Aggressive Driving Accidents
Almost every driver has had a rude or scary interaction with another driver who they were very sure was emotional and angry behind the wheel. Unfortunately, aggressive driving is extremely common in the United States. You can never tell what’s going on in someone else’s life, what stressors they have, or what it is that they are trying to do that necessitates driving, but these motivations can lead people to make dangerous decisions behind the wheel. Maybe they are trying to juggle too many things or have personal issues in their life, but it should go without saying that whenever operating any type of motor vehicle, one should be in a clear state of mind and not ready to “compete” with or fight other drivers on the road.
What is aggressive driving?
Aggressive driving is a very selfish form of operating a motor vehicle. The driver is only concerned about themselves and getting to their destination. When an individual combines any of these moving traffic offenses and endangers other people or property, they’re driving aggressively.
- Weaving in and out of lanes
- Blocking other cars, for example, while trying to merge
- Cutting off other cars and then slowing down
- Running red lights
- Speeding in heavy traffic
Tips To Help You When You’ve Encountered An Aggressive Driver
It is inevitable with high stress, high employment, and a pandemic that there will be stressed-out drivers on the roads. Many people have been indoors for several months, and it’s very common to see videos on outrage social media and in the news. Stressors can cause emotional reactions in people that make them less likely to cooperate with others in an attempt to fulfill whatever it is they need. It’s best to know in advance what to do if you encounter an aggressive driver so you can remain calm and clear-headed during the encounter. This is also good information to provide to teenagers and other new drivers:
- Be patient: It’s important to remain calm and courteous while behind the wheel even if you are cut off, honked at, or flicked off. The other driver’s anger probably has nothing to do with you.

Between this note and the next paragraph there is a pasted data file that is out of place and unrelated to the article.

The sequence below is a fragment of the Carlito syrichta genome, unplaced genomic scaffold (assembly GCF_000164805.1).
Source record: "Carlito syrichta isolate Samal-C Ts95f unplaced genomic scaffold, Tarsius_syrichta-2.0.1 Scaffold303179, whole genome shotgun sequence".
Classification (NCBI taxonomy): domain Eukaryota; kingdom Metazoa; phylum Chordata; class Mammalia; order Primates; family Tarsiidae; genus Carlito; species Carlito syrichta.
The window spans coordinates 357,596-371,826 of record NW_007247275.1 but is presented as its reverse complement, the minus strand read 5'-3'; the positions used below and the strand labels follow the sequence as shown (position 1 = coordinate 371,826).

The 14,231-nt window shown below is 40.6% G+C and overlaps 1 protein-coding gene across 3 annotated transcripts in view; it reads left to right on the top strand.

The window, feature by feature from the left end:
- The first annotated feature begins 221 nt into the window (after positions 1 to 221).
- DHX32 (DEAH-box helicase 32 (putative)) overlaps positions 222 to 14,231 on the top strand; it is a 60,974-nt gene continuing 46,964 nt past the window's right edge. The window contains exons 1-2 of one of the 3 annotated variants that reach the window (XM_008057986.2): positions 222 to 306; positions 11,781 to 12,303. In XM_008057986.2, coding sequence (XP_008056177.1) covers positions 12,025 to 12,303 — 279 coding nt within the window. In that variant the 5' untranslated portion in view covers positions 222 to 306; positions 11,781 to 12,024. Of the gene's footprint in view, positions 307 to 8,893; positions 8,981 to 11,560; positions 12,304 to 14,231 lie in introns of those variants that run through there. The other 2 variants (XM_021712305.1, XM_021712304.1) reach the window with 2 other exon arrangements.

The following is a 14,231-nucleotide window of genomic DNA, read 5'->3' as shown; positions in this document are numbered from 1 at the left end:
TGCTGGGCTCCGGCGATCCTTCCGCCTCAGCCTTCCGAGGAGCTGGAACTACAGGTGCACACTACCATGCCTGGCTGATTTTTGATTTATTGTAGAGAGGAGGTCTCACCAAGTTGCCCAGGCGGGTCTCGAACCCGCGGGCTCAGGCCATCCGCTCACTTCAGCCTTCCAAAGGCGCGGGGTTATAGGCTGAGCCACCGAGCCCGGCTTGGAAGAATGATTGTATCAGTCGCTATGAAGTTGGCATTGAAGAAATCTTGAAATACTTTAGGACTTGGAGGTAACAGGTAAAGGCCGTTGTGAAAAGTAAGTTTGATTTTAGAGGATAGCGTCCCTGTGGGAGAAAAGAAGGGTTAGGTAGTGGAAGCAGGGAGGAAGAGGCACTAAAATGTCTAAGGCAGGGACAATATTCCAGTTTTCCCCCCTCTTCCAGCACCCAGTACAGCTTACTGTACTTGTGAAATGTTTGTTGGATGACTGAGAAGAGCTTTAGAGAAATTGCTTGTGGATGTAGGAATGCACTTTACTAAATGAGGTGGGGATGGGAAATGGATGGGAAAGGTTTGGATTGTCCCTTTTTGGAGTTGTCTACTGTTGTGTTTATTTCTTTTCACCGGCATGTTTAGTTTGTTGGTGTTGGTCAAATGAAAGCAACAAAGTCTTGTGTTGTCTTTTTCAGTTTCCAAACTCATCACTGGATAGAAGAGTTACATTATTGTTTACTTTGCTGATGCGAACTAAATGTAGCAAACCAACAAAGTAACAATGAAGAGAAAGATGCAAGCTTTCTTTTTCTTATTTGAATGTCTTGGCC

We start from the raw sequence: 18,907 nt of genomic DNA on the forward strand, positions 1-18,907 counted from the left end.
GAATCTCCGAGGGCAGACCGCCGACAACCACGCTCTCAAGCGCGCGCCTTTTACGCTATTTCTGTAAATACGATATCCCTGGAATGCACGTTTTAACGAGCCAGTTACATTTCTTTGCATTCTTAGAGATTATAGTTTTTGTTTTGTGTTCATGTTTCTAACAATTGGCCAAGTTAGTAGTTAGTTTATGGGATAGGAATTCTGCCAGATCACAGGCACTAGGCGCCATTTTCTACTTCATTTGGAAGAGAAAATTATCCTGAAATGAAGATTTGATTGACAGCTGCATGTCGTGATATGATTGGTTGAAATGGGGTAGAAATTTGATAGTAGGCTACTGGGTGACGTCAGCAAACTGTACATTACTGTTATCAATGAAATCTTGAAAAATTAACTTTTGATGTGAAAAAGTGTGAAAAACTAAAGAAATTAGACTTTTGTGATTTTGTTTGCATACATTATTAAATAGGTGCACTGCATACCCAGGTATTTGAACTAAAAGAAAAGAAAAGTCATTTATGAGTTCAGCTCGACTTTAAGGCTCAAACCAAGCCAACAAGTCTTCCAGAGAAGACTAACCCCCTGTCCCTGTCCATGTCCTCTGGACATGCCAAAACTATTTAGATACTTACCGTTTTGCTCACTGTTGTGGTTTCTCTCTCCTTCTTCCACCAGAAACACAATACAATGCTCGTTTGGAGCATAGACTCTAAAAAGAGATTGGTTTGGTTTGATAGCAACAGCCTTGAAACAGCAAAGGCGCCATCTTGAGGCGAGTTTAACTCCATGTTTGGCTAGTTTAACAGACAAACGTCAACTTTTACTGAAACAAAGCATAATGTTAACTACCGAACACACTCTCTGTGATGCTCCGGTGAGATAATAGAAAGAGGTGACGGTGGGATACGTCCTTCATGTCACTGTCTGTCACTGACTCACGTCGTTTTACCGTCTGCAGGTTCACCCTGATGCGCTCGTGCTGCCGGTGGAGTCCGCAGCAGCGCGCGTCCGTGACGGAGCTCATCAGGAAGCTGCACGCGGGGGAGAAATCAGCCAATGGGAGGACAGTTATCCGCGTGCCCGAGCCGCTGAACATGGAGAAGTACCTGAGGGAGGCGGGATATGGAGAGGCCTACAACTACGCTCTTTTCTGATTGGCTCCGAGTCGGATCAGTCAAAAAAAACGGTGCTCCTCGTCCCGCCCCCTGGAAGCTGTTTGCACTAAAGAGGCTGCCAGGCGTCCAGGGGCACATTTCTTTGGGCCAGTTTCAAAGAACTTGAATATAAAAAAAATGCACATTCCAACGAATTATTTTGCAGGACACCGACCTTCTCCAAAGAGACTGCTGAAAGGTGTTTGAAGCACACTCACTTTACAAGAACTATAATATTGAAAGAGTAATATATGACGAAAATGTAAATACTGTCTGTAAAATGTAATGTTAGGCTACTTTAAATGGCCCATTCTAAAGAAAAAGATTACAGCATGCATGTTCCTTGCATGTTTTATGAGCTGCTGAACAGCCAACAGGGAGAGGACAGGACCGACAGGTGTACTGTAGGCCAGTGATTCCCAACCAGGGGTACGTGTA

- Do not respond: Avoid eye contact and do not respond to aggression with your own aggression or obscene gestures.
- Call 911 if necessary: If you are being confronted, then stay as calm as possible and remain locked in your vehicle as you dial 911 and report the incident.
- If you are being stalked or followed by the other driver, then pull over in a safe place, such as at a fire or police department.
Statistics and Related Data
According to the AAA Foundation for Traffic Safety, almost 80% of drivers had shown aggression or “road rage” behind the wheel at least once during the previous 12 months. They also found that between the years 2003 and 2007, more than half of fatal crashes involved at least one driver who was driving aggressively.
Why You Need A Car Accident Lawyer
Most people have never negotiated a settlement, but attorneys do this all the time. Representing yourself means you can overvalue or undervalue your claim, and you risk being undercompensated for your injuries or property loss. But an experienced attorney will fight for you and protect your rights. If you have been injured by the recklessness of an aggressive driver, then we will passionately fight for you. We offer free consultations and are happy to listen to you and the details of your specific situation.